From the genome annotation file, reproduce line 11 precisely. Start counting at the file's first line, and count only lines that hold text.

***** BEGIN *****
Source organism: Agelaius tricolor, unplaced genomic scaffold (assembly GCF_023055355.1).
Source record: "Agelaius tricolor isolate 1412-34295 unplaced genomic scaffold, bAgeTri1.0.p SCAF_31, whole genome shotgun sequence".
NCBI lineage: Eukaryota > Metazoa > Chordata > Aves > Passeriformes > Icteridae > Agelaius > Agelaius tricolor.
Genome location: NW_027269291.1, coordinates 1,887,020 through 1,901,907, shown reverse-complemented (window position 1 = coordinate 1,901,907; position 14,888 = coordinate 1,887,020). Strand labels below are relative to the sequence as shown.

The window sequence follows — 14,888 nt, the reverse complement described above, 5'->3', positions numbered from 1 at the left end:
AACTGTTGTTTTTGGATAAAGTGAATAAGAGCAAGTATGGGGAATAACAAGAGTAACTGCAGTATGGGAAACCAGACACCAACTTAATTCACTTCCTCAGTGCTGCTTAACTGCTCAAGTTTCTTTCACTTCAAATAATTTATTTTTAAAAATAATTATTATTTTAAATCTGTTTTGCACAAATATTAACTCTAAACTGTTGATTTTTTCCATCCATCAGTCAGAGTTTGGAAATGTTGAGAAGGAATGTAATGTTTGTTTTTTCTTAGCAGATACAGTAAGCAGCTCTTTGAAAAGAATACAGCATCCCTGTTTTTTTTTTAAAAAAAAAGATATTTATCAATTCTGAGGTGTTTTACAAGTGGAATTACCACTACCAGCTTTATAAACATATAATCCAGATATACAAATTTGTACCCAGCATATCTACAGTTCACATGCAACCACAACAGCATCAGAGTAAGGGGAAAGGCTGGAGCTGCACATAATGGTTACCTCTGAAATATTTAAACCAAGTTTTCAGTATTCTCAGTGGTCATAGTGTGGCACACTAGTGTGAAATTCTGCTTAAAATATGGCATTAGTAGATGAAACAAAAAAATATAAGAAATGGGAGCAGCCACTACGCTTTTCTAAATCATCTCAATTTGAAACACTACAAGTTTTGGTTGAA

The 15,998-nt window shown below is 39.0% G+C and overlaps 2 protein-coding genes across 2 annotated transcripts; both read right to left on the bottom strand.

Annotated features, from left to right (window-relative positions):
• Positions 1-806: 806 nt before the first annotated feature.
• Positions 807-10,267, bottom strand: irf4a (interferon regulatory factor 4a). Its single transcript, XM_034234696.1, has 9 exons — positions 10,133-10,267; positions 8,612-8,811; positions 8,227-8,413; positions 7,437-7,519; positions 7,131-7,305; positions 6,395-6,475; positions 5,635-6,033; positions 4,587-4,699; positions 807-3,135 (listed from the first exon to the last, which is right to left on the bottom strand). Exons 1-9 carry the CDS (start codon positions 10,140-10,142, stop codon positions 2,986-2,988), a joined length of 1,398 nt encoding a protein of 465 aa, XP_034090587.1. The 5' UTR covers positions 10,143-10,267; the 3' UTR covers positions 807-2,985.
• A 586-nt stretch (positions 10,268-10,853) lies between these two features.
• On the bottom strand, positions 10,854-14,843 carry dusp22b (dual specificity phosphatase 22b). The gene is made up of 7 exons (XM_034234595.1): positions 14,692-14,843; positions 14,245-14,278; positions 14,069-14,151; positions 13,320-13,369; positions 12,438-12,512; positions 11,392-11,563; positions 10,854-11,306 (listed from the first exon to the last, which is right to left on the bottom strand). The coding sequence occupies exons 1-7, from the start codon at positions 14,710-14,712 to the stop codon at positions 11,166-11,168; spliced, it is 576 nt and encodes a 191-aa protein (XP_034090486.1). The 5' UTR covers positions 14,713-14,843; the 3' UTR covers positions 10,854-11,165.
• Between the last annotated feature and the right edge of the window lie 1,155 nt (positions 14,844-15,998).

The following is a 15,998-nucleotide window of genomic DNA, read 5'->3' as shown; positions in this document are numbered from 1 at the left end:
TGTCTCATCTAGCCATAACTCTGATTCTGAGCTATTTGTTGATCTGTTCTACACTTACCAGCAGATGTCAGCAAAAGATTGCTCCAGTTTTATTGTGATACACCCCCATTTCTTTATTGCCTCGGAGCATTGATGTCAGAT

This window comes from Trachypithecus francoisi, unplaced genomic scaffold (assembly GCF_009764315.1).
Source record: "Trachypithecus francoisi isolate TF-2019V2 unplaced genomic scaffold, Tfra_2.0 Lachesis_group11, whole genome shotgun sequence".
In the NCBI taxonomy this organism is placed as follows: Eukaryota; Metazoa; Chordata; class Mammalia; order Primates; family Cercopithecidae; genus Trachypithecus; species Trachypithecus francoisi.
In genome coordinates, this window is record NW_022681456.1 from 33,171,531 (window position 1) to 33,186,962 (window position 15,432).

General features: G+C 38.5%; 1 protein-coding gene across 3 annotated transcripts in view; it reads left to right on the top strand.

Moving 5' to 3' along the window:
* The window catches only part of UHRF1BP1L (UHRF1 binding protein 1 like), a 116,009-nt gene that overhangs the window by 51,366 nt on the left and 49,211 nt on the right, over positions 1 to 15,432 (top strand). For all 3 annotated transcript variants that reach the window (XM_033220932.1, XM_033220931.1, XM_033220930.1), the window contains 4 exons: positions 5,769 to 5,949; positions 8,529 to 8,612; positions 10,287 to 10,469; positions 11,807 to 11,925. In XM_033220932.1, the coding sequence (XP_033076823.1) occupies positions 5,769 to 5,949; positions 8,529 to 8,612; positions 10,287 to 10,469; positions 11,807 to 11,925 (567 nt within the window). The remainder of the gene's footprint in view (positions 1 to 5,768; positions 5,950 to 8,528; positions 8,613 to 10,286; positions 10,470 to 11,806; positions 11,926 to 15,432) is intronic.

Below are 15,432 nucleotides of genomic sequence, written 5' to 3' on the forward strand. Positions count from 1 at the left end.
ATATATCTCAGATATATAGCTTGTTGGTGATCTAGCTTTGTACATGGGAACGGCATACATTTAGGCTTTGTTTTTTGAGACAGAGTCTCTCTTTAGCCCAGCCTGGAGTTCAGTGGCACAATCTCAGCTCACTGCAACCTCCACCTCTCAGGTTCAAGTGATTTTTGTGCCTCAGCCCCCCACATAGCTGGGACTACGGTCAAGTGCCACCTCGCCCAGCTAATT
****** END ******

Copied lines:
• A 586-nt stretch (positions 10,268-10,853) lies between these two features.